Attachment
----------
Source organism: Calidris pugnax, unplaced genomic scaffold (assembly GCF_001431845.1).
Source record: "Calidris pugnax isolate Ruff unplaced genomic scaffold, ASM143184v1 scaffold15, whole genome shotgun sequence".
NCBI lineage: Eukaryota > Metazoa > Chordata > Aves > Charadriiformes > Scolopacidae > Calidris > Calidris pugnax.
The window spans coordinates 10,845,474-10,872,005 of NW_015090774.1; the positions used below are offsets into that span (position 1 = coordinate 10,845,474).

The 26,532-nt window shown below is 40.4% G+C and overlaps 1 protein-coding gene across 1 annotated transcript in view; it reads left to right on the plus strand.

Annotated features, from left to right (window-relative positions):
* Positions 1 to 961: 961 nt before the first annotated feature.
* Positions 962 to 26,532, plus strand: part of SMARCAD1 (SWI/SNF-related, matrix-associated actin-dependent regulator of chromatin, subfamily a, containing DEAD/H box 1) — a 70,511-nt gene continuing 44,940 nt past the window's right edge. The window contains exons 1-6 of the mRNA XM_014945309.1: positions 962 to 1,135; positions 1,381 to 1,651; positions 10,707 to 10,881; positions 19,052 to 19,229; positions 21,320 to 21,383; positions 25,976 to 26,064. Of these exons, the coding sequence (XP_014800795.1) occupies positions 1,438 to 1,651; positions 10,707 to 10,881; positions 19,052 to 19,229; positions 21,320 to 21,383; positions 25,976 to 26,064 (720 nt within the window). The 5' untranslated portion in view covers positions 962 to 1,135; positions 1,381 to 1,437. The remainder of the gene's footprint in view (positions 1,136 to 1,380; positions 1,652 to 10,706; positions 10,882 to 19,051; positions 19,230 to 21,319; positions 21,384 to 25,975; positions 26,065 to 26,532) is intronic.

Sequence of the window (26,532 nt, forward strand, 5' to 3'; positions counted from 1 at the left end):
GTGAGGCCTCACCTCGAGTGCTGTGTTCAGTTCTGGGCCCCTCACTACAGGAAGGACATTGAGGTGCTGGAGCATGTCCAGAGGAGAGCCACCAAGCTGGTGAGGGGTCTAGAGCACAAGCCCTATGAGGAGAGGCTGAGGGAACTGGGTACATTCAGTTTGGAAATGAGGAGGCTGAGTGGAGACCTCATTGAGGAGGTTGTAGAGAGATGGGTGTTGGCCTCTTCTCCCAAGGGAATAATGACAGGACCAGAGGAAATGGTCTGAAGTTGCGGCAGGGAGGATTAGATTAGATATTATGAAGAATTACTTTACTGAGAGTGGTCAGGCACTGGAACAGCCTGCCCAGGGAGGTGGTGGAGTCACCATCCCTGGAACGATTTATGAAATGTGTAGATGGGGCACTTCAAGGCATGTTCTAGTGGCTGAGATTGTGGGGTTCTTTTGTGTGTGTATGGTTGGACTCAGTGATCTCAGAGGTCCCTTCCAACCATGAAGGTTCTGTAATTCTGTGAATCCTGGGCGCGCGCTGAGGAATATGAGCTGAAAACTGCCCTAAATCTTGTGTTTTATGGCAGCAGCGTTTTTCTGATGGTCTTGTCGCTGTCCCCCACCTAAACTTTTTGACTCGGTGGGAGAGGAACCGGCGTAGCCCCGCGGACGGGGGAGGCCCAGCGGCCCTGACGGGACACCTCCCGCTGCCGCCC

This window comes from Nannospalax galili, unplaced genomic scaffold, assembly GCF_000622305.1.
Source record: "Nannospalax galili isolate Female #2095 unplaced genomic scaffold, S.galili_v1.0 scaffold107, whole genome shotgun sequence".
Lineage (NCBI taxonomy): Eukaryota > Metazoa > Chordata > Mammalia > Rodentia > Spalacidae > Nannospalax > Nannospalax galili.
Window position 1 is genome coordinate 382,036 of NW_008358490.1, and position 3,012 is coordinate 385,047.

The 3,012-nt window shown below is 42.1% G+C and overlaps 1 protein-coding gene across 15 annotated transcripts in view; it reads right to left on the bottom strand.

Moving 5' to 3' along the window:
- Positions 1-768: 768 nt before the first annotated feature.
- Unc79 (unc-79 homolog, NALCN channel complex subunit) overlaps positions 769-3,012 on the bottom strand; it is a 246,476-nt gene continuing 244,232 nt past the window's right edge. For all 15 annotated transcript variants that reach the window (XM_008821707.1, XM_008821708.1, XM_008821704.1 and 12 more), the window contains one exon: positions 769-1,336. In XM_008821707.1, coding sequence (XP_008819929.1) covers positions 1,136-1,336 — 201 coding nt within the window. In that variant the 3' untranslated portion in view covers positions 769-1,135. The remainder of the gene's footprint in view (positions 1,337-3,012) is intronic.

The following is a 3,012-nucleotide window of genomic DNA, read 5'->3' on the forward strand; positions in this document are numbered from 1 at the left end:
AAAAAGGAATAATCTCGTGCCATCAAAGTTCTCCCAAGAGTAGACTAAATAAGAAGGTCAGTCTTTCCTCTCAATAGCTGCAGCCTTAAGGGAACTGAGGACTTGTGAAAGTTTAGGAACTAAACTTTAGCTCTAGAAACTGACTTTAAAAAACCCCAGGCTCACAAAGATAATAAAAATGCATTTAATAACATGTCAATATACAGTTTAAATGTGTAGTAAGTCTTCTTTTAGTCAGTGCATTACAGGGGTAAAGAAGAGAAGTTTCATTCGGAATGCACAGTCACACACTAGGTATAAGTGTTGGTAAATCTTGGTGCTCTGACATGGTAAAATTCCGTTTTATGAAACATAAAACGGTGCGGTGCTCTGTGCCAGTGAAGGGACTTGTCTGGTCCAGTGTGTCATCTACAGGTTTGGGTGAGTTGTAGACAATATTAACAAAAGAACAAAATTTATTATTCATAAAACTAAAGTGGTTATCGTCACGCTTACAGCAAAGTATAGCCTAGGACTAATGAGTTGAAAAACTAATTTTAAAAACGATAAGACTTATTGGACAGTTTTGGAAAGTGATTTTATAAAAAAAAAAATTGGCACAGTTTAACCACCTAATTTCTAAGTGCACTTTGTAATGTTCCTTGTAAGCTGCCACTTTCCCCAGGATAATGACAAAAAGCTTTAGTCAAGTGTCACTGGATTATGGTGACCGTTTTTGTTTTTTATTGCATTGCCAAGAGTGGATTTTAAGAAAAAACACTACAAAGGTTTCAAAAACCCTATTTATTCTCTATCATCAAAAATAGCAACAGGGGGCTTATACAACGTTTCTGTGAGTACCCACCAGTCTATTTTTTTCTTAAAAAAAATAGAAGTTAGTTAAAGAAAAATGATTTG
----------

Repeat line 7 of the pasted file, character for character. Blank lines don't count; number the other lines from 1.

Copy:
* Positions 1 to 961: 961 nt before the first annotated feature.